November 18, 2013

Preliminary Injunction Improper for Overly Broad Non-Compete Agreement

Indianapolis, Indiana - Indiana Court of Appeals Judges Elaine Brown, Edward Najam and Paul Mathias reversed a trial court's entry of preliminary injunction, holding that the non-compete agreement at issue was overly broad and, thus, unreasonable as a matter of law.

Glacier Group ("Glacier") provides employee recruiting and placement services in the field of information technology. It primarily places salespeople, pre-sales engineers, systems engineers and people in leadership positions such as directors, vice presidents, chief financial officers and chief executive officers. Daniel Buffkin began working as a sales recruiter for Glacier in August 2008. Buffkin's work with Glacier was subject to an "Independent Contractor Agreement" (the "Agreement").

In June 2011, Glacier terminated the Agreement with Buffkin. In November 2012, it sued Buffkin alleging that he was in breach of the non-competition portion of the Agreement and requesting damages and injunctive relief.

In March 2013, the trial court determined that "during the almost three (3) year business relationship between [Glacier] and [Buffkin], [Buffkin] came into contact with a vast number of prospects and candidates, as well as clients of [Glacier], including their names and at the very least, their e-mail addresses, together with the requirements of [Glacier's] customers for prospects and candidates to fill employment positions" and that "[t]his therefore created a legitimate protectable business interest by [Glacier]."

The trial court also stated that "[Buffkin] has admitted to directly competing against [Glacier] after being terminated from working for [Glacier]" and that Buffkin had been either unable or unwilling to supply a list of "where and when [Buffkin] has obtained the contacts he has made that he has used to make placements in the field in which [Glacier] works and operates."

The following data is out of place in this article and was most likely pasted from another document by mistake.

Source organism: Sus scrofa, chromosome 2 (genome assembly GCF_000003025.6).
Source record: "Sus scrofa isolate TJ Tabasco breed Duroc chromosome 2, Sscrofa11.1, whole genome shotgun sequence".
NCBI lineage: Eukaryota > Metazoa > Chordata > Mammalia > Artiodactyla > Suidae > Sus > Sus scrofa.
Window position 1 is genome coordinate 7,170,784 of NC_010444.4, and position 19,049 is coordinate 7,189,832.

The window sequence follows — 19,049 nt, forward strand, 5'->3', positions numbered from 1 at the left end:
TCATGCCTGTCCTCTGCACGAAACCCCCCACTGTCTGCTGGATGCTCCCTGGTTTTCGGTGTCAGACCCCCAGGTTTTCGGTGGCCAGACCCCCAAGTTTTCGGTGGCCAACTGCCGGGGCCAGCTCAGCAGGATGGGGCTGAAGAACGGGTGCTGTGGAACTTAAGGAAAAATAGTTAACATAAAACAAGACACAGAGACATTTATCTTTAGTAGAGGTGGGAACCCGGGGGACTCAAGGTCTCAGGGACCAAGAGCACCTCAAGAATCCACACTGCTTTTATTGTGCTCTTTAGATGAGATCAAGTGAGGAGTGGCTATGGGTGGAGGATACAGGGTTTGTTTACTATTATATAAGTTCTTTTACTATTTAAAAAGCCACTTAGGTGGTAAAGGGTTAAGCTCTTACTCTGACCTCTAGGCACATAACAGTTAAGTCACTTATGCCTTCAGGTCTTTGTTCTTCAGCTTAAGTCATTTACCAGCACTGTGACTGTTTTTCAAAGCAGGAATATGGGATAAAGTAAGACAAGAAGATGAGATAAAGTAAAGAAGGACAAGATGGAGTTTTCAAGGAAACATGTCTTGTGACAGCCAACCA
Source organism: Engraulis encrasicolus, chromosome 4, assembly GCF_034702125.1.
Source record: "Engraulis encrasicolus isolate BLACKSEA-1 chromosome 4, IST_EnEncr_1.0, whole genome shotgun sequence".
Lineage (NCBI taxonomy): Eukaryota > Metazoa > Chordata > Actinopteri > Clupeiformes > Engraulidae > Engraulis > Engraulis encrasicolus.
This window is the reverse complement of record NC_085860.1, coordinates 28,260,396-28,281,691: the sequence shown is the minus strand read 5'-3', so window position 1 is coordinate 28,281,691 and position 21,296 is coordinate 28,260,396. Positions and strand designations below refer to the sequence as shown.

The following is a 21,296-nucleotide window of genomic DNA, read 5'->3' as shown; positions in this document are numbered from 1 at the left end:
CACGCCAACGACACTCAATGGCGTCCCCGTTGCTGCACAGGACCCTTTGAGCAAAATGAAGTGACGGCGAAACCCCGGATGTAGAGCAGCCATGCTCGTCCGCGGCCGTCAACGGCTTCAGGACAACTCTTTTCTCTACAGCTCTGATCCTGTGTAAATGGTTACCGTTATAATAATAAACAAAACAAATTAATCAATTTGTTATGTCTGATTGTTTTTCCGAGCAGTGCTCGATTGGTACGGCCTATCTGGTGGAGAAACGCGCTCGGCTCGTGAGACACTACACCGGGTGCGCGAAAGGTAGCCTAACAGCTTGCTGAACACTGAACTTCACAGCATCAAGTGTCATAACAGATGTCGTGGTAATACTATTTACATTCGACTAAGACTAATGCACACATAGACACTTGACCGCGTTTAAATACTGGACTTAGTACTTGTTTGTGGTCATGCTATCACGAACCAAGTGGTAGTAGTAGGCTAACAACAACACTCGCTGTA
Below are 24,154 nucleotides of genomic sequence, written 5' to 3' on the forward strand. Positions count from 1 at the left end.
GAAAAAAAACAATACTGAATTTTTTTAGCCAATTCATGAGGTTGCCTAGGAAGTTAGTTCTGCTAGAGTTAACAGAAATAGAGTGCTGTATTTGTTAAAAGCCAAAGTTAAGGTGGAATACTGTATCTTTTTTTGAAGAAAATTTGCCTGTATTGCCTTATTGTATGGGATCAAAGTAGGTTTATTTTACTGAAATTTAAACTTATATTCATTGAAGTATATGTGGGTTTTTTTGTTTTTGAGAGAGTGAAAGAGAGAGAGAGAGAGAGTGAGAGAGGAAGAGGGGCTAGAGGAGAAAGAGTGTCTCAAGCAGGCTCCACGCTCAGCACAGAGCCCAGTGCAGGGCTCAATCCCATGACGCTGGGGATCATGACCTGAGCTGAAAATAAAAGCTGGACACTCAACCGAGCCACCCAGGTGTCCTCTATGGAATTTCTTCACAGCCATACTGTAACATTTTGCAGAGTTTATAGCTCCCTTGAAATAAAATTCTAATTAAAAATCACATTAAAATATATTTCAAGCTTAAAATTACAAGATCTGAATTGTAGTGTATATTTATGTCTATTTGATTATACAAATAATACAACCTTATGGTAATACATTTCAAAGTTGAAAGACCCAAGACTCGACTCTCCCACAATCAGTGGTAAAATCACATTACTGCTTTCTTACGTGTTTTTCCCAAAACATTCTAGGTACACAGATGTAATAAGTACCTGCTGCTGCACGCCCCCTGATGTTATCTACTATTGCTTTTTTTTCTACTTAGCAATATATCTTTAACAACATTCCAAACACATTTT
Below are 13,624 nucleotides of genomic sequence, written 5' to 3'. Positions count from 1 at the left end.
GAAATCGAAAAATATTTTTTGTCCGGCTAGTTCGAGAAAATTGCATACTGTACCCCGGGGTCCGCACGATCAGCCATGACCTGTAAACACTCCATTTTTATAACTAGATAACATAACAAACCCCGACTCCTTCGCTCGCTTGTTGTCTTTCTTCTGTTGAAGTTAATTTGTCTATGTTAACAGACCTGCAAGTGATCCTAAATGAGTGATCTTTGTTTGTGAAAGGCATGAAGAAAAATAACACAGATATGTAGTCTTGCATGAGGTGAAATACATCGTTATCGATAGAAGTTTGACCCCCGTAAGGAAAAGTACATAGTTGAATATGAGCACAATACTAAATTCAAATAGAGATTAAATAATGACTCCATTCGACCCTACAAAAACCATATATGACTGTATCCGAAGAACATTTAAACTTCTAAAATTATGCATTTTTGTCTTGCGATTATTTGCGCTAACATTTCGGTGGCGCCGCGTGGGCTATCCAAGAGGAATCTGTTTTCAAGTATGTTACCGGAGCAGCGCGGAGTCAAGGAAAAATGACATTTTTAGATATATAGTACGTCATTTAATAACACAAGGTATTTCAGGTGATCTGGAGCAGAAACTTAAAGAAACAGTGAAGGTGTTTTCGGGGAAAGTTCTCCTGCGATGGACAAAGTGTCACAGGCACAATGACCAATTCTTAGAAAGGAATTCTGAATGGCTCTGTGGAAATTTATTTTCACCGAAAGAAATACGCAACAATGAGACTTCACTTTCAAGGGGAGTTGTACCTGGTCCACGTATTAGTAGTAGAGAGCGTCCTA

The trial court concluded that Glacier had a reasonable likelihood of success on the merits of its case and granted a preliminary injunction prohibiting Buffkin from competing with Glacier in employee placement in the areas of "data storage, cloud, virtualization, big data, managed hosting, managed services, data communication, and telecommunication."

From this ruling, Buffkin brought an interlocutory appeal to the Indiana Court of Appeals. He argued that the non-compete clause of the Agreement was unreasonable and therefore unenforceable. He first asserted that the non-compete clause was overly broad because it did not have any restrictions regarding which industry it covered. He contended that, as written, the Agreement purported to prohibit him from doing executive recruiting in any industry. He also argued that the Agreement did not protect a legitimate interest of Glacier and that the restrictions on geographic scope were overly broad. Buffkin asked the Court of Appeals to hold that the trial court had abused its discretion in granting the preliminary injunction.